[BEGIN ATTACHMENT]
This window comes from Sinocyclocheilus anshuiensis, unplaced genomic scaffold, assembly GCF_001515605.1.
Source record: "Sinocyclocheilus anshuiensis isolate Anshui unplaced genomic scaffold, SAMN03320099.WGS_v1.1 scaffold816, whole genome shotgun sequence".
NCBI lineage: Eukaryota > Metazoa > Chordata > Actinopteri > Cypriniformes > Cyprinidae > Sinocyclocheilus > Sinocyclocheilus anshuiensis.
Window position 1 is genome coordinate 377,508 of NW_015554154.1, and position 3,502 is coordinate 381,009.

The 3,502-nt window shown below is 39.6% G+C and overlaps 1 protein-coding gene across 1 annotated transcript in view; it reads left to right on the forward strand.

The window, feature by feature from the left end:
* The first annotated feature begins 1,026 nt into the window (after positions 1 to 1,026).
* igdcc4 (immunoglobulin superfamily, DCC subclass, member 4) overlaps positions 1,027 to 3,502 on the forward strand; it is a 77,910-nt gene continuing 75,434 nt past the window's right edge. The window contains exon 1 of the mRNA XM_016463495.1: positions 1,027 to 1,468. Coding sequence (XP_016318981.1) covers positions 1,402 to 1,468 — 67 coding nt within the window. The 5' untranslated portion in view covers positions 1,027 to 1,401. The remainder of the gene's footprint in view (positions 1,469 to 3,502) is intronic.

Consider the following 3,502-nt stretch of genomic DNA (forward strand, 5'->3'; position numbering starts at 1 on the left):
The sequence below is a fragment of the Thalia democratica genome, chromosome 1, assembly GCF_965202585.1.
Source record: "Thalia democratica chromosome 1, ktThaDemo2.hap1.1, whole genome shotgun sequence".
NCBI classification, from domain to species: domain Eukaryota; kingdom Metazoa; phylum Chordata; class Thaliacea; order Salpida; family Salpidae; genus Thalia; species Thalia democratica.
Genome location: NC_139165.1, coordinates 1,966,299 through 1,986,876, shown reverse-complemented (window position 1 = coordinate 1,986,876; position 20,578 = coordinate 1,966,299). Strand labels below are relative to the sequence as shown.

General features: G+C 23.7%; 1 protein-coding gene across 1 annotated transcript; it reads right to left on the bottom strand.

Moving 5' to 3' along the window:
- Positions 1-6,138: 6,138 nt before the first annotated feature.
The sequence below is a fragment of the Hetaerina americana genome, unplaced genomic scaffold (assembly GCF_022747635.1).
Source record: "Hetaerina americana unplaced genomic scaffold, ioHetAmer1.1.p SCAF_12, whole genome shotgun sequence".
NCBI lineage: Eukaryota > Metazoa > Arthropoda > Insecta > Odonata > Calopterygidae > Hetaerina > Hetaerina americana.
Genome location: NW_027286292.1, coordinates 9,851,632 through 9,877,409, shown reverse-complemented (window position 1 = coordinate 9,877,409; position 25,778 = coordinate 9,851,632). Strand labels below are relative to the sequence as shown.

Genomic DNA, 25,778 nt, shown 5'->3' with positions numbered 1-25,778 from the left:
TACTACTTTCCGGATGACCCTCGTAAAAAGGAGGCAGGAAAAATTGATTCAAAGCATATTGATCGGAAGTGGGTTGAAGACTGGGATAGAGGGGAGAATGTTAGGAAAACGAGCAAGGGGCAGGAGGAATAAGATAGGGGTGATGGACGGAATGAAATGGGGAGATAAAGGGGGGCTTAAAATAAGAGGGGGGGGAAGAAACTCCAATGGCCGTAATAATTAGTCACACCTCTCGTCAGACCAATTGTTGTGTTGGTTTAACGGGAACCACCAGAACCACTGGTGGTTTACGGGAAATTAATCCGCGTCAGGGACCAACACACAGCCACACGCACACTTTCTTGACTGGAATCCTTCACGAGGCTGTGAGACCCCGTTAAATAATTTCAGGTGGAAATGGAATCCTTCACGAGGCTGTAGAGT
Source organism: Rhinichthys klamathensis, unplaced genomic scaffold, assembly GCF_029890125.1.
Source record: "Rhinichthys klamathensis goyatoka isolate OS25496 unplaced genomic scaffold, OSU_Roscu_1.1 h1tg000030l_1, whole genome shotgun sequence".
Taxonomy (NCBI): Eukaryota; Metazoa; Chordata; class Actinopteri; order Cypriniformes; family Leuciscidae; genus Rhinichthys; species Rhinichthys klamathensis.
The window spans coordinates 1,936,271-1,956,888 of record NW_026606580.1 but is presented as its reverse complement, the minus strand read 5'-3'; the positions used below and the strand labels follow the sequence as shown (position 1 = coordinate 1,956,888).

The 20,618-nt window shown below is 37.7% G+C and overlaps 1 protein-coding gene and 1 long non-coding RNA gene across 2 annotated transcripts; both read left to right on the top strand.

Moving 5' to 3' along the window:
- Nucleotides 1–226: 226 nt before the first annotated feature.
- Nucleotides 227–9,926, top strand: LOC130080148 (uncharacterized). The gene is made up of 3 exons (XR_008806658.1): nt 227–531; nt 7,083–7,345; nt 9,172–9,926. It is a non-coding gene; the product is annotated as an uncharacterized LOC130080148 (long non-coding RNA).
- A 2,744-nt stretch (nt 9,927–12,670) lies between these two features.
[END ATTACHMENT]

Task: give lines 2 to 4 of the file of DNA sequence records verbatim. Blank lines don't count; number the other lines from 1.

Source record: "Sinocyclocheilus anshuiensis isolate Anshui unplaced genomic scaffold, SAMN03320099.WGS_v1.1 scaffold816, whole genome shotgun sequence".
NCBI lineage: Eukaryota > Metazoa > Chordata > Actinopteri > Cypriniformes > Cyprinidae > Sinocyclocheilus > Sinocyclocheilus anshuiensis.
Window position 1 is genome coordinate 377,508 of NW_015554154.1, and position 3,502 is coordinate 381,009.